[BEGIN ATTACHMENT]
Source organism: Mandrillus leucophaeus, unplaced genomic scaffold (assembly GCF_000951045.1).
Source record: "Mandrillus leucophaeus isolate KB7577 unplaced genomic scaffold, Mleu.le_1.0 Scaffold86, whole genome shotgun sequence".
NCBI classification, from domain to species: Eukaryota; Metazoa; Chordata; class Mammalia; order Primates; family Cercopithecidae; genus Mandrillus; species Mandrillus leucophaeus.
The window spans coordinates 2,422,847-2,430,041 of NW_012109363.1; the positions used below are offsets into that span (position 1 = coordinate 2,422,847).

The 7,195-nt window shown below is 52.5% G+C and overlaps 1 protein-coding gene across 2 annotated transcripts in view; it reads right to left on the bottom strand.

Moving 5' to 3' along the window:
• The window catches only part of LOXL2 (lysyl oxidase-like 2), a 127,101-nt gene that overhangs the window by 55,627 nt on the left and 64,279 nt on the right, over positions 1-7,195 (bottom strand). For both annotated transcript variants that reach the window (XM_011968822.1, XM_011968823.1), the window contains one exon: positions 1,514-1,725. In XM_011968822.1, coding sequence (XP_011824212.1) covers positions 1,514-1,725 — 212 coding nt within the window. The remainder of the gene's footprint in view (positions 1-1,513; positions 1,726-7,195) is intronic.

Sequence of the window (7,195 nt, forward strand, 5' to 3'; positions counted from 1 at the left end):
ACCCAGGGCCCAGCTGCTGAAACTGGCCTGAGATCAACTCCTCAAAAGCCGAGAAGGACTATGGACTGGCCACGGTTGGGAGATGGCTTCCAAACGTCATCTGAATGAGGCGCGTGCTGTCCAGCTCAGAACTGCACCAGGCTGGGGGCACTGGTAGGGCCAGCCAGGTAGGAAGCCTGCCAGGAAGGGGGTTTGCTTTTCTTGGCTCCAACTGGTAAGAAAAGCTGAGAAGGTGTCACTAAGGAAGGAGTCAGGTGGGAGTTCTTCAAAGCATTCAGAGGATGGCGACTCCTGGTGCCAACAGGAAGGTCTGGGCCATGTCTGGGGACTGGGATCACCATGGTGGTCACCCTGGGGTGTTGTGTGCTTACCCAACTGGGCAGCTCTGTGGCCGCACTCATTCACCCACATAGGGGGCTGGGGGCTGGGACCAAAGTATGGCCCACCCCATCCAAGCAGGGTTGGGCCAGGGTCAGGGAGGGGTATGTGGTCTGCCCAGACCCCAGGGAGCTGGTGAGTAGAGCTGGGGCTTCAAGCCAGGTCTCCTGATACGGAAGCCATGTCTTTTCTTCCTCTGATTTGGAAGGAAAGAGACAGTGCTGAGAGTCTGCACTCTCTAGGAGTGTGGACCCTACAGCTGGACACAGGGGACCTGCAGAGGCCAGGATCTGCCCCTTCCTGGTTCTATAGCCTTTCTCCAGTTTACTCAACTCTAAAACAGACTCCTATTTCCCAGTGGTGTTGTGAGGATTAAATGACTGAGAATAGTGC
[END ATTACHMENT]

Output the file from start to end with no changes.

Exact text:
Source organism: Mandrillus leucophaeus, unplaced genomic scaffold (assembly GCF_000951045.1).
Source record: "Mandrillus leucophaeus isolate KB7577 unplaced genomic scaffold, Mleu.le_1.0 Scaffold86, whole genome shotgun sequence".
NCBI classification, from domain to species: Eukaryota; Metazoa; Chordata; class Mammalia; order Primates; family Cercopithecidae; genus Mandrillus; species Mandrillus leucophaeus.
The window spans coordinates 2,422,847-2,430,041 of NW_012109363.1; the positions used below are offsets into that span (position 1 = coordinate 2,422,847).

The 7,195-nt window shown below is 52.5% G+C and overlaps 1 protein-coding gene across 2 annotated transcripts in view; it reads right to left on the bottom strand.

Moving 5' to 3' along the window:
• The window catches only part of LOXL2 (lysyl oxidase-like 2), a 127,101-nt gene that overhangs the window by 55,627 nt on the left and 64,279 nt on the right, over positions 1-7,195 (bottom strand). For both annotated transcript variants that reach the window (XM_011968822.1, XM_011968823.1), the window contains one exon: positions 1,514-1,725. In XM_011968822.1, coding sequence (XP_011824212.1) covers positions 1,514-1,725 — 212 coding nt within the window. The remainder of the gene's footprint in view (positions 1-1,513; positions 1,726-7,195) is intronic.

Sequence of the window (7,195 nt, forward strand, 5' to 3'; positions counted from 1 at the left end):
ACCCAGGGCCCAGCTGCTGAAACTGGCCTGAGATCAACTCCTCAAAAGCCGAGAAGGACTATGGACTGGCCACGGTTGGGAGATGGCTTCCAAACGTCATCTGAATGAGGCGCGTGCTGTCCAGCTCAGAACTGCACCAGGCTGGGGGCACTGGTAGGGCCAGCCAGGTAGGAAGCCTGCCAGGAAGGGGGTTTGCTTTTCTTGGCTCCAACTGGTAAGAAAAGCTGAGAAGGTGTCACTAAGGAAGGAGTCAGGTGGGAGTTCTTCAAAGCATTCAGAGGATGGCGACTCCTGGTGCCAACAGGAAGGTCTGGGCCATGTCTGGGGACTGGGATCACCATGGTGGTCACCCTGGGGTGTTGTGTGCTTACCCAACTGGGCAGCTCTGTGGCCGCACTCATTCACCCACATAGGGGGCTGGGGGCTGGGACCAAAGTATGGCCCACCCCATCCAAGCAGGGTTGGGCCAGGGTCAGGGAGGGGTATGTGGTCTGCCCAGACCCCAGGGAGCTGGTGAGTAGAGCTGGGGCTTCAAGCCAGGTCTCCTGATACGGAAGCCATGTCTTTTCTTCCTCTGATTTGGAAGGAAAGAGACAGTGCTGAGAGTCTGCACTCTCTAGGAGTGTGGACCCTACAGCTGGACACAGGGGACCTGCAGAGGCCAGGATCTGCCCCTTCCTGGTTCTATAGCCTTTCTCCAGTTTACTCAACTCTAAAACAGACTCCTATTTCCCAGTGGTGTTGTGAGGATTAAATGACTGAGAATAGTGC